So we’re wrapping up a meeting with my sister-in-law’s Greening Youth Foundation and two of my fellow board members, cracking up about the fact I’ve still not warmed up to this whole family camping trip thing, let slip that some of our finer national parks have four-star hotels on the premises, bringing much joy to the camping experience. Oh yeah, kids, they have spas there and fancy restaurants and king-sized beds and marble bathrooms with running water and working lights and toilets and stuff. Uh huh. I practically caught whiplash tossing the stink eye at Angelou and her husband, James, because, well, when they were plotting family camping domination... er... this trip, they didn’t pick this place:
That would be the Ahwahnee Hotel in Yosemite Park, where a girl can find all the creature comforts of home—champagne, in-room movies, food someone else caught and cooked. Really nice, huh? But oh noooooooo: James and Angelou picked this place for us to pitch our tents.
That would be Fort Yargo, the state park that, though pretty, looks like it's short on comfort, looooong on creatures. Nick, the kids and I, along with Angelou and James and their two boys, and our friends Anthony and Jenny and their two kids are all going to set up camp on the grounds, where the toilets are communal and far away, all cooking is done over a campfire, and folks take soap to the lake to wash their behinds. Yeah. Just thinking about it makes me itch.
Lucky for us, though, REI, the world’s premier outdoor store, stepped in and gave word earlier this week that they’d be hooking up each of our families with top-notch camping gear from their Georgia-based stores. Thank the heavens somebody over at REI took great sympathy with my plight… er, heard about our awesome trip and offered to make our first-time camping experience spectacular so that we’ll want to do it again… and again… again. Um, for the record, I’m still not down with all this “roughing it” business, but after taking a look at REI’s site, I at least found a few things that could make mama reasonably happy while she’s out suffering through… er… enjoying the great outdoors. Check it out:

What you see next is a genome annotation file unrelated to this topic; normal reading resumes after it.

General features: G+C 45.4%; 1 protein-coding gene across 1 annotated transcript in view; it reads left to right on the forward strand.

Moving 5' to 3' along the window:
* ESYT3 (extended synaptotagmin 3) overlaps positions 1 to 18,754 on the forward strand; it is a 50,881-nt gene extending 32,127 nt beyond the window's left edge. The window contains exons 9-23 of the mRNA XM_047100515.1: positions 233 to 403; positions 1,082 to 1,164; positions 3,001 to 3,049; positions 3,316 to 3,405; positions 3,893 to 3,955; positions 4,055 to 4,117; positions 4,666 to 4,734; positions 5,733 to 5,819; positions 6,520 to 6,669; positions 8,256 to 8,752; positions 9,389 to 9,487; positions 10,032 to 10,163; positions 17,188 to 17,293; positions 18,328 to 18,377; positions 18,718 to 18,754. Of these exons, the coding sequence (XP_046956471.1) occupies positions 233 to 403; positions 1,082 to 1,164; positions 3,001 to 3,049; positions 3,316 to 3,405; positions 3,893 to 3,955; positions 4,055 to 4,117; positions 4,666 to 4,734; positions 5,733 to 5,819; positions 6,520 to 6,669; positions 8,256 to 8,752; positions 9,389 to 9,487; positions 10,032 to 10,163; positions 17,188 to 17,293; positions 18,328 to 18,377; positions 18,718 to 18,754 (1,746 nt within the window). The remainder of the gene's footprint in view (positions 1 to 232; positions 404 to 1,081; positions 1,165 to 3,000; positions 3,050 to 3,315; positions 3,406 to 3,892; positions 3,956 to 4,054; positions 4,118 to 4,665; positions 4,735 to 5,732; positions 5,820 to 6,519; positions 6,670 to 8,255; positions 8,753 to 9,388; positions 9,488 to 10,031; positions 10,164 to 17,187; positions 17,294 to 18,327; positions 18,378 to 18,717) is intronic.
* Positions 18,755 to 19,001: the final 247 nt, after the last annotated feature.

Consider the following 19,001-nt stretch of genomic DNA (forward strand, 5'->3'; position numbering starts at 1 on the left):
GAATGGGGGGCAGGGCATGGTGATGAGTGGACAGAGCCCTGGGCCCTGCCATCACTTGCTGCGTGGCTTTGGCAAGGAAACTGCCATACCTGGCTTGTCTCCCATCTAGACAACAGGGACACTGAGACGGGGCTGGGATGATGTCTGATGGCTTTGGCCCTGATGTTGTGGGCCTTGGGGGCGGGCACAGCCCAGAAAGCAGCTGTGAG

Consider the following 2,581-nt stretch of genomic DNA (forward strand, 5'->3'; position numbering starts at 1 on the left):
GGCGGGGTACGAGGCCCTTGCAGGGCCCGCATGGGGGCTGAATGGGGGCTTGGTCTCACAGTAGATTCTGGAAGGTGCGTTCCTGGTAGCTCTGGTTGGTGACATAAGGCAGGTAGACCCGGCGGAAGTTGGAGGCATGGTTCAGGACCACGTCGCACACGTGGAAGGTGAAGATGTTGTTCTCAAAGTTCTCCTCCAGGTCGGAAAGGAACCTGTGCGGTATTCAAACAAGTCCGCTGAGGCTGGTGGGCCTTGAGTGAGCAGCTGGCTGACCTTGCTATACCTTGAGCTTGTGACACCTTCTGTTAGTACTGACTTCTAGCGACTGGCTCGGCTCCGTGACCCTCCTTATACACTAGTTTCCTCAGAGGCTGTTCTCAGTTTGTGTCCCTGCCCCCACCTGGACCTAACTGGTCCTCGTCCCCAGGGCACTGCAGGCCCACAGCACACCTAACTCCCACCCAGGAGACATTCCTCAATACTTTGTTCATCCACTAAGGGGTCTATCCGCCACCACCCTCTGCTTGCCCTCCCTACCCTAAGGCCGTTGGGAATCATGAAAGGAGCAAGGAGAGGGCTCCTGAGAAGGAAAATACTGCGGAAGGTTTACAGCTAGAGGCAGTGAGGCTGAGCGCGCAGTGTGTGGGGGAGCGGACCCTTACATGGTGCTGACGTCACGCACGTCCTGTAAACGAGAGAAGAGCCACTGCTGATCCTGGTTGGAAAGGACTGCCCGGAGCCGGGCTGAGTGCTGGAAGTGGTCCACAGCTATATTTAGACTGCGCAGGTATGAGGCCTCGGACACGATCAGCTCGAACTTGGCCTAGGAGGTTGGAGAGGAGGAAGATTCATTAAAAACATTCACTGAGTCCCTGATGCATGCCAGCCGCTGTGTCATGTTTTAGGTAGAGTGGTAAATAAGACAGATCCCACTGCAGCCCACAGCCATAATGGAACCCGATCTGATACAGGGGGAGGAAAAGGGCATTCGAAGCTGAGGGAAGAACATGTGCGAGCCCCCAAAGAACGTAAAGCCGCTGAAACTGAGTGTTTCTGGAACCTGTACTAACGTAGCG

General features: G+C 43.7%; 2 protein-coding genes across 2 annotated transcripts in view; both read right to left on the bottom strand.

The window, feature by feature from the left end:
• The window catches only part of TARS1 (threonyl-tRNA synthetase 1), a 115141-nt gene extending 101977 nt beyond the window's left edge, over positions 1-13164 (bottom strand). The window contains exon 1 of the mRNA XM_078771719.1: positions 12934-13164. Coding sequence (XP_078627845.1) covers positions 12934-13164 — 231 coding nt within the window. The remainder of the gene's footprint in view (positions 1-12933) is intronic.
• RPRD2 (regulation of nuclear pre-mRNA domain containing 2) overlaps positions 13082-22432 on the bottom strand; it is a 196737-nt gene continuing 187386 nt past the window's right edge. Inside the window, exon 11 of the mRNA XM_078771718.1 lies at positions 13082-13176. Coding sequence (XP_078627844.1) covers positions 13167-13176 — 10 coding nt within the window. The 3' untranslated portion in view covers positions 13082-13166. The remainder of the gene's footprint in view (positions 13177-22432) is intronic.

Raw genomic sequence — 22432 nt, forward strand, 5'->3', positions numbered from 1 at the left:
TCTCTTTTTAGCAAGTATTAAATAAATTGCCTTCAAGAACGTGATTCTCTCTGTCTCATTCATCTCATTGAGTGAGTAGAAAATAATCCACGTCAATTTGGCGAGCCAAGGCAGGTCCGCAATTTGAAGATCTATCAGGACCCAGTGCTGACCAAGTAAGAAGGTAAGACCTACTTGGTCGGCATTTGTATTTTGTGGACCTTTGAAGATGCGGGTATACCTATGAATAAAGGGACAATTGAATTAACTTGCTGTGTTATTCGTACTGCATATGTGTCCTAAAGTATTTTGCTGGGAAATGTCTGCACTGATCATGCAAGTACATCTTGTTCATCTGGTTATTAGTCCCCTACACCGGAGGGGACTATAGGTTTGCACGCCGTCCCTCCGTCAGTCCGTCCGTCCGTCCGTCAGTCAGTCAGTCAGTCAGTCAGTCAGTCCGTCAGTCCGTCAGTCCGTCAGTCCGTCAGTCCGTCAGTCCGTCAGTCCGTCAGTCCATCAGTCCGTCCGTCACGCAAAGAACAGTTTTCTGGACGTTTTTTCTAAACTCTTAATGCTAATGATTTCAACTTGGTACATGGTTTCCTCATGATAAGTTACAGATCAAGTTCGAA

(Clockwise from top): Reviewers say this tent is easy to set up, UV-resistant, rain-proof, and has more organizational pockets, clips and sleeves than my closet (REI Base Camp 6 Tent, $399); I can get both a broad floodlight and a long-distance, focused beam out of this baby, so I can see creepy crawlers before they get anywhere near me (Coast LED Lenser P7 Focus Beam Flashlight, $80); This ain't the Holly Hobby sleeping bag you had in 4th grade, that's for sure. And I know it's shaped like a coffin but if that bad boy is thick enough to keep me from feeling gravel, oh, hell yes, I will sing it's praises (Marmot Helium +15 Sleeping Bag, $369); Hopefully, the warm light from this lantern will make the darkest part of our night more sexy, less Blair Witch Project (Brunton Polaris Lantern, $39.95); Um, because I don't sitting on the ground. Ever. And this bad boy is a rocking chair, perfect for all that rocking I'm going to be doing sitting out in the middle of the doggone woods (Alite Monarch Butterfly Chair, $59.95).
(Clockwise, from top): This solar-powered, hand-crank radio allegedly gets crisp FM reception, even all the way out yonder. Let this bad boy pick up Ryan Cameron on V103. What? (Eton American Red Cross Solarlink FR360 Radio, $50); Long-sleeved shirts will protect us from the sun and the bugs (ugh, bugs!); I don't have nan long-sleeve summer shirt, but this cute lightweight hoodie will do just fine (Under Armour Proxima Hoodie, $45); James swears a squirt or two of this stuff keeps mosquitoes away from sweet, dark meat like Angelou's and mine for days on end. You better be right, James. You better be. (REI Jungle Juice Plus Insect Repellent Spray, $8); This cooler will keep 54 quarts of food and drinks cold for three days in temperatures up to 100°, and it's retro fly (Coleman Stainless-Steel Cooler, $199); I'm all for the S'mores over the open campfire, and my good friends over at the Young Chef's Academy are hooking me up with some great campfire recipes (I'll tell you all about them in tomorrow's post), but you can't fry fish over open fire, can you? (Camp Chef Yukon Stove, $169.95); This is for just in case somebody gotta regulate (Gerber Big Rock Serrated Knife, $40).
Pray for me, y'all. Two days, one night (and yes, Mari is angling for two, but forget her!)—I can do this. I think.